How Did Netflix End Up Losing 4 Fold Since Its High of 690?

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  1. Investing
  2. The Business
  3. The Management
  4. The Finances (2021)
  5. The Value
  6. With some analysis out of the way, then why did Netflix's share price fall?
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Investing

Current Market Price of Netflix from Google Finance

Apart from the recent exodus, the Netflix share price has been falling for the last 6 months. You can see from the graph above that Netflix originally had a high of 690, but today it’s all the way down to 166. If you do the maths, that’s roughly 4 fold less in a span of 7 months. You’d basically call it a crash.

So, how good is Netlfix as an investment anyway? Let’s start off by looking at the company’s fundamentals and then analyze why.

The Business

Netflix is a pretty simple business to understand. It’s the worldwide, market leader in video streaming. It develops and distributes its own shows and movies along with licensed shows and movies from other distributors. Besides being known for its high-quality content, Netflix is also known for giving each viewer his customized video library and making further movie recommendations based on machine learning. Furthermore, Netflix maintains its DVD rental mail service in the US.

Aggregated customer reviews don’t show many high ratings from customers. A big complaint is the ever-increasing price point that consumers must pay to continue using the service. International users complain more about the lack of content, whereas US users appear to be happier with the content provided but complain about the rising costs more.

The Management

Netflix offers a work culture with great benefits and pay, but overall, many employees think that management is poor. This isn’t necessarily bad management in terms of innovation. They’re great at that, but it’s the bad people management. There is no work-life balance and a fear of failure that starts from the top. Glassdoor suggests that this is due to the CEO, Reed Hasting, being an engineer himself, so the company functions on a negative feedback loop rather than caring for its employees’ wellbeing. However, overall working at Netflix seems to be improving year on year.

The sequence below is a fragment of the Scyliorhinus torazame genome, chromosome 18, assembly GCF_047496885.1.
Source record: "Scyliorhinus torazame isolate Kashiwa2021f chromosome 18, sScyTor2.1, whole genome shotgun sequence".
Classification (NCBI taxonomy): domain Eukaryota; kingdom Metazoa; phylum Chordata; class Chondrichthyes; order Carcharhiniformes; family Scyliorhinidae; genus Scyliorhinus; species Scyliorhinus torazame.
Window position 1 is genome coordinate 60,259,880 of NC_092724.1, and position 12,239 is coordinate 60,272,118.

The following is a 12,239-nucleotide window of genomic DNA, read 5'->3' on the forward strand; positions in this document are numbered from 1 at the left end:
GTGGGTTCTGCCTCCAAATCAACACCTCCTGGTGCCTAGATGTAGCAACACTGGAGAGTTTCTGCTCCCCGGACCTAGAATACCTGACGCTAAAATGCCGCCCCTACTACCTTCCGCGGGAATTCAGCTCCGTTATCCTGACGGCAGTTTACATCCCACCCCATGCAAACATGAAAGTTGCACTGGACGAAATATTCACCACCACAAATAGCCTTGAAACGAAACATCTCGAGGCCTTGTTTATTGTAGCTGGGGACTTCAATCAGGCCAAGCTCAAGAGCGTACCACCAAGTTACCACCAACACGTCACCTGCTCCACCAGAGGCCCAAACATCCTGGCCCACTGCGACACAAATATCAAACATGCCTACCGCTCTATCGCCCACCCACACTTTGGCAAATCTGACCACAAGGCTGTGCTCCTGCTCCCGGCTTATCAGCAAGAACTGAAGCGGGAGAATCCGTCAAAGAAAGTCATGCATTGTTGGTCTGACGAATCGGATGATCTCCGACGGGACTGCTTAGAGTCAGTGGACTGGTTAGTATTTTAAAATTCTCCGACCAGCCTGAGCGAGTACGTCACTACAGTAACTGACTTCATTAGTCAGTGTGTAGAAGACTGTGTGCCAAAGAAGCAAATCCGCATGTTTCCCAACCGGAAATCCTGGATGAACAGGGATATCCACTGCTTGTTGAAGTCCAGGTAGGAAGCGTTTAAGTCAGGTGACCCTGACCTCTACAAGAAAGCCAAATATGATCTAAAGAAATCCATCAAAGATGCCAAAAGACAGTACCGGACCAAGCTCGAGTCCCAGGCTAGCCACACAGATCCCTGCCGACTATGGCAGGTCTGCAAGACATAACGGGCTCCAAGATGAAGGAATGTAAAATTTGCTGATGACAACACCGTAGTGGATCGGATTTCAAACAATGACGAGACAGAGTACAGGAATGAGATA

The Finances (2021)

  • Netflix is a fairly high-profit margin business. For every dollar spent, the shareholders get back 20 cents in operating earnings. This equates to about a 20% operating profit margin.
  • Netflix is a highly leveraged business. The business has a debt-to-equity ratio equal to about 1, which is reduced from last year which was roughly 1.5.
  • The company completely retains all of its earnings and does not pay dividends. Given the increasing share price, this shows that the company does well with its retained earnings.
  • Finally, the company’s depreciation and amortization are a lot greater than its property, plant, and equipment purchase. Most of the costs go to land acquisitions and leasehold improvements. This suggests that Netflix isn’t worried about the depreciation and amortization of its PPE.

The Value

Netflix dilutes its shares every year but more recently has been buying back shares, though it would be noted that the shares were bought back when the prices were peaking. Either way, the buying back of shares indicates that management is thinking about increasing shareholder value although the company often raises capital yearly, which is counter-intuitive to increasing shareholder value.

With some analysis out of the way, then why did Netflix's share price fall?

Financially, the company is profitable and with good profit margins. Although the company has large outstanding debt, its cashflows can pay it off, especially considering that dividends aren’t paid out. However, a fall in customer revenue can hamper this, and that could be a potential explanation for the exodus, at least from an institutional investment level.

From a retail investor's point of view, I would dare to say the share price fell because we’re moving out of the pandemic and the perception that Netflix can maintain its high earnings is becoming slim.

Conversely, a look at non-IFRS figures shows us that Netflix has been greatly getting more viewers year on year even before the pandemic. So, sure this quarter didn’t have as many sign-ups as they thought they’d like to have, but that doesn’t mean that sign-ups won’t go back to normal next year. But, the latest customer reviews of Netflix and increased competition, don’t suggest that customers are willing to stick around.

Despite, the negative outlook, does this mean that Netflix is a bad company? Not really. It’s still profitable but perhaps investors are more looking for large profit companies. Netflix will most likely still run at a profit but not as large as people would like it to.